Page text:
Here’s an interesting article from the Detroit Free Press about the confusion surrounding enforcement of Michigan’s sex offender registry laws following a federal court ruling that provisions of the law were unconstitutional. Apparently, no one knows exactly what the law requires or how it is supposed to be enforced.
WASHINGTON — Eight months after the U.S. Supreme Court effectively upheld a decision saying parts of Michigan’s sex offender registry law — one of the toughest in the nation — were unconstitutional, thousands of former sex offenders who thought they’d be off the registry by now, or facing less severe restrictions, have seen no changes.
The law remains in place, unchanged, with the state defending it in more than three dozen lawsuits — many of which it has already lost. The controversy involves a ruling two years ago by the U.S. 6th Circuit Court of Appeals in Cincinnati that said provisions enacted in 2006 and 2011 and applied to offenders convicted before then violates constitutional protections against increasing punishments after-the-fact. Last October, the U.S. Supreme Court declined to hear the state’s challenge to that ruling, effectively upholding it.
The rules prohibit offenders — many of whom have gone years if not decades without committing any crimes — from legally living, working or even standing within 1,000 feet of a school, a regulation that many say makes it hard for them to work, or to pick up or see their kids at school, and has forced some to give up jobs and homes.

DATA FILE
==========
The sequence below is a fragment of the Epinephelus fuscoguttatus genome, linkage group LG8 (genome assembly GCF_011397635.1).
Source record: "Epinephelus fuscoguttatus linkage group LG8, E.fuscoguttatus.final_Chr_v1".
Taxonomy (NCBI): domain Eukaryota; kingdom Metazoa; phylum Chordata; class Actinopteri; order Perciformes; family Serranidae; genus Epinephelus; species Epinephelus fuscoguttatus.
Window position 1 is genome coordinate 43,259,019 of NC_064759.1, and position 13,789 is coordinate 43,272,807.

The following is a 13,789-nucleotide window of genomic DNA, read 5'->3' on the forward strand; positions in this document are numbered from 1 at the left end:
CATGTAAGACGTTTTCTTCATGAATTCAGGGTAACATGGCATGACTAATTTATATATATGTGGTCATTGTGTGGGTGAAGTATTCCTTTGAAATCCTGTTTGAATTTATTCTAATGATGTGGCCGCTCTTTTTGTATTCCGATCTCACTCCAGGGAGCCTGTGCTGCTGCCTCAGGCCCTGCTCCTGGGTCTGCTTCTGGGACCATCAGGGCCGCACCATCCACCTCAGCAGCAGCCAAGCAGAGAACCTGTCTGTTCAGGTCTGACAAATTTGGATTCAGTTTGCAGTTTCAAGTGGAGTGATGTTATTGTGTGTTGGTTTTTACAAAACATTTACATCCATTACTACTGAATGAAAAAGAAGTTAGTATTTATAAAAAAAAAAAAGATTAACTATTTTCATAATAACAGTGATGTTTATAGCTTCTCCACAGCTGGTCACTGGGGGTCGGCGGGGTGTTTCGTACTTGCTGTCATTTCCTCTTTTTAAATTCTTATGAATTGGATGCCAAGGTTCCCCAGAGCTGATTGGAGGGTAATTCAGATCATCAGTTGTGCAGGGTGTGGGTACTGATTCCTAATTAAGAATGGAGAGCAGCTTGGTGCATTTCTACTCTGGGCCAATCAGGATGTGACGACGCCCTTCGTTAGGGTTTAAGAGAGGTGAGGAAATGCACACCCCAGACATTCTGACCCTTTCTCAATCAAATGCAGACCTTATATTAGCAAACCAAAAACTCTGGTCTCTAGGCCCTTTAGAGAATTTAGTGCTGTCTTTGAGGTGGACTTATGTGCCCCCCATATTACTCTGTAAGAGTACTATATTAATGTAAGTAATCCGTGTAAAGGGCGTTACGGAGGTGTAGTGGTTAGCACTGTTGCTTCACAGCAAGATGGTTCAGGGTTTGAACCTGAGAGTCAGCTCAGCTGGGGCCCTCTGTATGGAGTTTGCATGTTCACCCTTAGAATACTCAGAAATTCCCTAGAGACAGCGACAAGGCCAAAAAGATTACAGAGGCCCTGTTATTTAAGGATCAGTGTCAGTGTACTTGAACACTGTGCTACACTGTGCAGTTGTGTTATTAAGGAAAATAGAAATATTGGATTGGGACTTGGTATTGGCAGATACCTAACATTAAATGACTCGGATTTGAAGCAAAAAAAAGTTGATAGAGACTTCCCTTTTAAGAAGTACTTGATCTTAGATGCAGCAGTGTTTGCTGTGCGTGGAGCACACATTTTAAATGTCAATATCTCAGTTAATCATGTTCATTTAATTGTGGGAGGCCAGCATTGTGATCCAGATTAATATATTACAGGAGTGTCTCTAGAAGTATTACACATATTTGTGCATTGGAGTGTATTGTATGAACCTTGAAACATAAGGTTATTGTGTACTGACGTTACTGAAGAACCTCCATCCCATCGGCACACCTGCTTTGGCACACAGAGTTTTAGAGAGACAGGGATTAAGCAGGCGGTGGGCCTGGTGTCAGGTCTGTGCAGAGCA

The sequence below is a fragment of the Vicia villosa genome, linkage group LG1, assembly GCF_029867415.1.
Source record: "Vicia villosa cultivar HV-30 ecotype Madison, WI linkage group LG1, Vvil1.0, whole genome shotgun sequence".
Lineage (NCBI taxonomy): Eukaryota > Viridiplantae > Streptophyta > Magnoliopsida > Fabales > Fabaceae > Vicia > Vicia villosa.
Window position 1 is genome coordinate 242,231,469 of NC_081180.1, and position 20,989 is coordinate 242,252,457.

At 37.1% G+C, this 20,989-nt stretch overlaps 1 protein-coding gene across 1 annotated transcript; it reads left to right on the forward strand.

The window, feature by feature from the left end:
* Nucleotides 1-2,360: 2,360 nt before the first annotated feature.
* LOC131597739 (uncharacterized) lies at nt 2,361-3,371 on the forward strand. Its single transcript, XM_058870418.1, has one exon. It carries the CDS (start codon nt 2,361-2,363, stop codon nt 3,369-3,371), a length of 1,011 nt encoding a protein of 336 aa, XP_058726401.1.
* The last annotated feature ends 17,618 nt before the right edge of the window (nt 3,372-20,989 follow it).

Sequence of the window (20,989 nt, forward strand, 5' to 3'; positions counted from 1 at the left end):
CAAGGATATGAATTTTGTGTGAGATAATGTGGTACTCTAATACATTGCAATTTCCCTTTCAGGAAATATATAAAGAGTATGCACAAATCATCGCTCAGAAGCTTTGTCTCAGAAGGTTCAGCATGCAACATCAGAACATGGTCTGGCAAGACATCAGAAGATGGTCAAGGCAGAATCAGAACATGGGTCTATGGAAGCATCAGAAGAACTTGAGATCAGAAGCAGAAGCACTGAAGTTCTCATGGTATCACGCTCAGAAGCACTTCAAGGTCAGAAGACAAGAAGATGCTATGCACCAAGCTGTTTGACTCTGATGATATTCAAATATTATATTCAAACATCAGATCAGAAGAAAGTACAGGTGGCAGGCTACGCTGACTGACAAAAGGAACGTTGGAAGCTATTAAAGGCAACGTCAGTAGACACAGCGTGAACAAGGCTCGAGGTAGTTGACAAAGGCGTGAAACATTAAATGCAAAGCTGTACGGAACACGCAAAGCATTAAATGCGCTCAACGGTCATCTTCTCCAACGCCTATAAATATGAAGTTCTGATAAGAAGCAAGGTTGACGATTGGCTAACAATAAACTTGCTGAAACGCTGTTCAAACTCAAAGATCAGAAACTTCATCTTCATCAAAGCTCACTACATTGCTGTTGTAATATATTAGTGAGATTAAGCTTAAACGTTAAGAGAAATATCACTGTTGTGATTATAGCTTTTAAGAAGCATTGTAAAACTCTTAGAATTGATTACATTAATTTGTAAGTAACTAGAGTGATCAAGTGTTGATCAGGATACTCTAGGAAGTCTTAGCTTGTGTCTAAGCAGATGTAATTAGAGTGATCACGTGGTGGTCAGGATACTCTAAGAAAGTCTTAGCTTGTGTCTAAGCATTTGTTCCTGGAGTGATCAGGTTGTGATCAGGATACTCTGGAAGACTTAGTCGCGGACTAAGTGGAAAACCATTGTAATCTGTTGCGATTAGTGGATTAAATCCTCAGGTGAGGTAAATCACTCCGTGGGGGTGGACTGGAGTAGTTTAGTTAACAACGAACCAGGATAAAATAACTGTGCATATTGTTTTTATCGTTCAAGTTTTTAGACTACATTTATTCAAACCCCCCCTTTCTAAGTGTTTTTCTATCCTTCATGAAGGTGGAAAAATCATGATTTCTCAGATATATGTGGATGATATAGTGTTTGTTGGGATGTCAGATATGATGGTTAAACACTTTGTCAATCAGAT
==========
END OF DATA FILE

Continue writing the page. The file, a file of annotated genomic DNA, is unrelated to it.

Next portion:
The rules also require offenders to immediately register email addresses or vehicles and report to police as often as four times a year, in some cases, for the rest of their lives. Because the appeals court decision came in civil cases and not class action lawsuits, the state has maintained those rulings apply only to the specific plaintiffs who brought them.
And with the state Legislature failing to change the law, registrants find themselves in a legal morass, with the requirements they must comply with almost wholly contingent on whether the offender has successfully gone to court.
You can read the full article and marvel at the morass in Michigan at the Detroit Free Press.